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Origin's sweet marketing makes facts sticky

Origin's sweet marketing makes facts sticky

In a sweet marketing deal, Origin Energy paid confectionery company Allens to repurpose Fantales as 'Energy Tales'. The correlation of sugar fix and energy certainly caused a buzz, but could it also give your studies a boost?

How does an energy company cut through the less-than-favourable public opinion about energy companies while also demystifying the process of energy production and consumption? Simple: it bribes people with lollies.

I must admit I hadn't eaten a Fantale for several years before Origin Energy decided to launch what was reportedly a multi-million dollar national campaign that had Allens print 25 special energy related message as its iconic Fantales wrapper.

For those who don't know, a Fantale is a hard chewy caramel block covered in chocolate. A traditional Fantales wrapper carries facts about celebrities, films and TV shows. The idea is that you read the trivia out to a friend and then your friend has to guess the celebrity, movie or show. Origin thought Fantales would be a novel way to deliver facts and trivia about energy.

Did it work? Well, I certainly ate as many Fantales as I could get my hands on. I also read each of the wrappers and got annoyed when I kept getting the same facts, although that may have been an excuse to source more choc-covered caramel.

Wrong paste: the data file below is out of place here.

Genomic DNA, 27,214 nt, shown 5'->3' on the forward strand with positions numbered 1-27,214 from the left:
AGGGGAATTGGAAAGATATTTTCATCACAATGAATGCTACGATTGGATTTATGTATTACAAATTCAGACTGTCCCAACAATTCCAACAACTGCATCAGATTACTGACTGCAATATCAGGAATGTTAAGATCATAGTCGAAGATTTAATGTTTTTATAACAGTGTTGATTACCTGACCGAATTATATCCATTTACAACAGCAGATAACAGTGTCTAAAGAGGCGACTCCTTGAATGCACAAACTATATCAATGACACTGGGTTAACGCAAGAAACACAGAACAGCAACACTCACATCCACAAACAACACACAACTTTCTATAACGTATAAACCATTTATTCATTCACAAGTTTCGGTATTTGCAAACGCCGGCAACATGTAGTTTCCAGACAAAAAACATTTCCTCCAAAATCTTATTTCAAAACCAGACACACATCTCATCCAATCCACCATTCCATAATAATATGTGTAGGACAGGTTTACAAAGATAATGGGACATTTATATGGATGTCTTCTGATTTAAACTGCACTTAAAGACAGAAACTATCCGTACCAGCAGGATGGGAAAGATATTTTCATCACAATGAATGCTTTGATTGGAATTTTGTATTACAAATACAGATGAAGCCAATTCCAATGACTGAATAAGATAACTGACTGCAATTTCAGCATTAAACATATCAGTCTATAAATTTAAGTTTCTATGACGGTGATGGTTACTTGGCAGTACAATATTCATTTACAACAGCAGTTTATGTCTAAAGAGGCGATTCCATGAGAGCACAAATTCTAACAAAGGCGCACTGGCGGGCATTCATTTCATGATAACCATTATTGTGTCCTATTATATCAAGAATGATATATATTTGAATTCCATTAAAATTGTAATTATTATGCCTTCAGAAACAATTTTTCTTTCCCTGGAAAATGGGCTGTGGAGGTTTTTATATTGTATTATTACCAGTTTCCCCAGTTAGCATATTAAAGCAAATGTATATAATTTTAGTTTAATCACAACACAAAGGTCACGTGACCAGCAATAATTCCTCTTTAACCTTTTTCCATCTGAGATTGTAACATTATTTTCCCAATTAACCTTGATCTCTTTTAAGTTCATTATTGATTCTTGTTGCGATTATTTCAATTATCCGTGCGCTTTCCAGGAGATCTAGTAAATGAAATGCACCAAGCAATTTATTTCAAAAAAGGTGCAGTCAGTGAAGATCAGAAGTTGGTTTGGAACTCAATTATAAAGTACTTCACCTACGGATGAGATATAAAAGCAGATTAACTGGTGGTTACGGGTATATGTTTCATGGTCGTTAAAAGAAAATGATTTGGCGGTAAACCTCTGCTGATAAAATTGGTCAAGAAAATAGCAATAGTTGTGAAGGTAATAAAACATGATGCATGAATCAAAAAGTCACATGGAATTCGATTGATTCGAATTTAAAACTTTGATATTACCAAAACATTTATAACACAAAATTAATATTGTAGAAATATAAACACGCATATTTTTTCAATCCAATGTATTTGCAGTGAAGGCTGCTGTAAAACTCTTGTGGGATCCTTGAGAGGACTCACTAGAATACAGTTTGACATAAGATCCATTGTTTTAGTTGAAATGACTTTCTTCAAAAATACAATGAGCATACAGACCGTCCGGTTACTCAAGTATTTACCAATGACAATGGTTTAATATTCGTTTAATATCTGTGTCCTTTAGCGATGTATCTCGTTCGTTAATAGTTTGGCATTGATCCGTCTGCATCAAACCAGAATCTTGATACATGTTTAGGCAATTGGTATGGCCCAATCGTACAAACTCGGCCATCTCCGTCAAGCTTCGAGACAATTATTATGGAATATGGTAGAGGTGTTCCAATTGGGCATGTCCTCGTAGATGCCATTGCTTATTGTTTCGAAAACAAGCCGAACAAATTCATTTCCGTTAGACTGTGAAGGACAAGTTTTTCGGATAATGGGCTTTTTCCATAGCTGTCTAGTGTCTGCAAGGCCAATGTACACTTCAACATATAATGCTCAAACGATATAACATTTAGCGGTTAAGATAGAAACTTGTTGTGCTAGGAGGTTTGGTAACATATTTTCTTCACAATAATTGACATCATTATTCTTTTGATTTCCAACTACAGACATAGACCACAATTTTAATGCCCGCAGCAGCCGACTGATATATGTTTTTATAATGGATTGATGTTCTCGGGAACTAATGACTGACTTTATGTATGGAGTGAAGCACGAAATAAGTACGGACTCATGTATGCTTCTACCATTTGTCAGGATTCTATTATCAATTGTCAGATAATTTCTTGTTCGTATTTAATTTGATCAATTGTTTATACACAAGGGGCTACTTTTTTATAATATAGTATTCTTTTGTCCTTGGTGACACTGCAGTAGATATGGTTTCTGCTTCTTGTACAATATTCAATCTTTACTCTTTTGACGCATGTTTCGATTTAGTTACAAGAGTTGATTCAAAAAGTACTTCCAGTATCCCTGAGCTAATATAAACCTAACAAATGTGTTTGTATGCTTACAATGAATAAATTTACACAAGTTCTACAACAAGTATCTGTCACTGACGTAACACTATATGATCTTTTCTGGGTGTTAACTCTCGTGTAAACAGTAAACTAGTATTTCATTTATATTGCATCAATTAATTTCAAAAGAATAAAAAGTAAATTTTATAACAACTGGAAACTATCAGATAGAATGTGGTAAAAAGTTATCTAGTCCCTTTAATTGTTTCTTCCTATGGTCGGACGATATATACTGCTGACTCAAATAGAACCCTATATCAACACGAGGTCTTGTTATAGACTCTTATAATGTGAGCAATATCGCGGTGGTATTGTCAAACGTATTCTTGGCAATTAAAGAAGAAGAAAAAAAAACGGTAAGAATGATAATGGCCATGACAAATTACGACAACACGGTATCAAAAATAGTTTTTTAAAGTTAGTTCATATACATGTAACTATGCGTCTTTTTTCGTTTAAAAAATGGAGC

The mix of trivia and stories with more factual messages made all the content palatable. The stickiest message for me was 'Your bill as a train' but I also enjoyed how much attention the British National Electricity Grid pays to customers making tea during TV ad breaks.

Origin supported its Energy Tales campaign with a dedicated website, Knowledge is Power, and encouraged Twitter users to use the hashtag #knowledgeispower (which I think suffers from being a bit long for 140-character tweets but I'll leave it for now).

I think they did two things right: made 'learning' fun and chose to market itself differently compared to other energy companies. Marketing students take note. Complementing that was the absence of excessive brand push, the brand's colours and a link to its website was as far as it went. The content stood alone as being interesting in its own right and by association, Origin came off looking helpful and fun rather than a big brand awkwardly trying to be mates with its customers and potential customers.

The one thing I think could've been done better? Upping the interactivity factor. Fantales works best when one person has the facts and the other tries to guess the answer. Origin replaced the question and answer aspect with trivia and sharing via social media, which probably worked from a marketing perspective, but better learning comes from that moment of friendly teaching and sharing.

This made me think: what if we could help people study this way? I'm not advocating a study method that would see students risk diabetes to achieve a diploma but I think the morsel method might be a good way to feed information to students to help them remember key facts or principles. Fact followed by a reward, sweet or not, would provide an incentive to study and retain knowledge. Learning plus sweetener, isn't that a good way to cement information into your memory? (Or is that just the caramel stuck in my teeth?)

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